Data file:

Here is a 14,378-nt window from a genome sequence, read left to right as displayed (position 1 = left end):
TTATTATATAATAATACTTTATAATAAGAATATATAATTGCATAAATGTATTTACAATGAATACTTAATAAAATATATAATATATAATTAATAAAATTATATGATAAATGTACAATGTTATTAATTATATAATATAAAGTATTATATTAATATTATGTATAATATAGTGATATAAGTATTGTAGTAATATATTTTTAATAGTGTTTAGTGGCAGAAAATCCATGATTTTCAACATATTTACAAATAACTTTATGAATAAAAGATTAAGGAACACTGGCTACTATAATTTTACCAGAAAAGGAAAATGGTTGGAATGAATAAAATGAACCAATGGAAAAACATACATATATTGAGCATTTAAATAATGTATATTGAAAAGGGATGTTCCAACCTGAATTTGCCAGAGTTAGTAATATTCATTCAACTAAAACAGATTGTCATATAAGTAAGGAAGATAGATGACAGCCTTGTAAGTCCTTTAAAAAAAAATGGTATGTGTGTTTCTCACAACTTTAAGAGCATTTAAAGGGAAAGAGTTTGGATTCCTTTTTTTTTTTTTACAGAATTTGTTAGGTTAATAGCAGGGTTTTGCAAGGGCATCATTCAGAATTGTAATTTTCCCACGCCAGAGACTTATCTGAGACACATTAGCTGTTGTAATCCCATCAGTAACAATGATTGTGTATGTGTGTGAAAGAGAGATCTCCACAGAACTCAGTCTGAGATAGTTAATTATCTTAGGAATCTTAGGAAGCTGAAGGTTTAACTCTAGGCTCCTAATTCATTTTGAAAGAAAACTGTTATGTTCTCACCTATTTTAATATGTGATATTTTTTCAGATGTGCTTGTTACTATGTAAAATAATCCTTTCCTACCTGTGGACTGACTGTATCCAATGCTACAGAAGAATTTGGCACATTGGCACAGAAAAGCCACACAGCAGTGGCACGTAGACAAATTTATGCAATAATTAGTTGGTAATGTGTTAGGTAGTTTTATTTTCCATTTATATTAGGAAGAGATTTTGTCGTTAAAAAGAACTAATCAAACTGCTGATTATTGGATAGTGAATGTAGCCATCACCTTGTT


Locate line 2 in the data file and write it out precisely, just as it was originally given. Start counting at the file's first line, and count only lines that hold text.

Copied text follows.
TTATTATATAATAATACTTTATAATAAGAATATATAATTGCATAAATGTATTTACAATGAATACTTAATAAAATATATAATATATAATTAATAAAATTATATGATAAATGTACAATGTTATTAATTATATAATATAAAGTATTATATTAATATTATGTATAATATAGTGATATAAGTATTGTAGTAATATATTTTTAATAGTGTTTAGTGGCAGAAAATCCATGATTTTCAACATATTTACAAATAACTTTATGAATAAAAGATTAAGGAACACTGGCTACTATAATTTTACCAGAAAAGGAAAATGGTTGGAATGAATAAAATGAACCAATGGAAAAACATACATATATTGAGCATTTAAATAATGTATATTGAAAAGGGATGTTCCAACCTGAATTTGCCAGAGTTAGTAATATTCATTCAACTAAAACAGATTGTCATATAAGTAAGGAAGATAGATGACAGCCTTGTAAGTCCTTTAAAAAAAAATGGTATGTGTGTTTCTCACAACTTTAAGAGCATTTAAAGGGAAAGAGTTTGGATTCCTTTTTTTTTTTTTACAGAATTTGTTAGGTTAATAGCAGGGTTTTGCAAGGGCATCATTCAGAATTGTAATTTTCCCACGCCAGAGACTTATCTGAGACACATTAGCTGTTGTAATCCCATCAGTAACAATGATTGTGTATGTGTGTGAAAGAGAGATCTCCACAGAACTCAGTCTGAGATAGTTAATTATCTTAGGAATCTTAGGAAGCTGAAGGTTTAACTCTAGGCTCCTAATTCATTTTGAAAGAAAACTGTTATGTTCTCACCTATTTTAATATGTGATATTTTTTCAGATGTGCTTGTTACTATGTAAAATAATCCTTTCCTACCTGTGGACTGACTGTATCCAATGCTACAGAAGAATTTGGCACATTGGCACAGAAAAGCCACACAGCAGTGGCACGTAGACAAATTTATGCAATAATTAGTTGGTAATGTGTTAGGTAGTTTTATTTTCCATTTATATTAGGAAGAGATTTTGTCGTTAAAAAGAACTAATCAAACTGCTGATTATTGGATAGTGAATGTAGCCATCACCTTGTT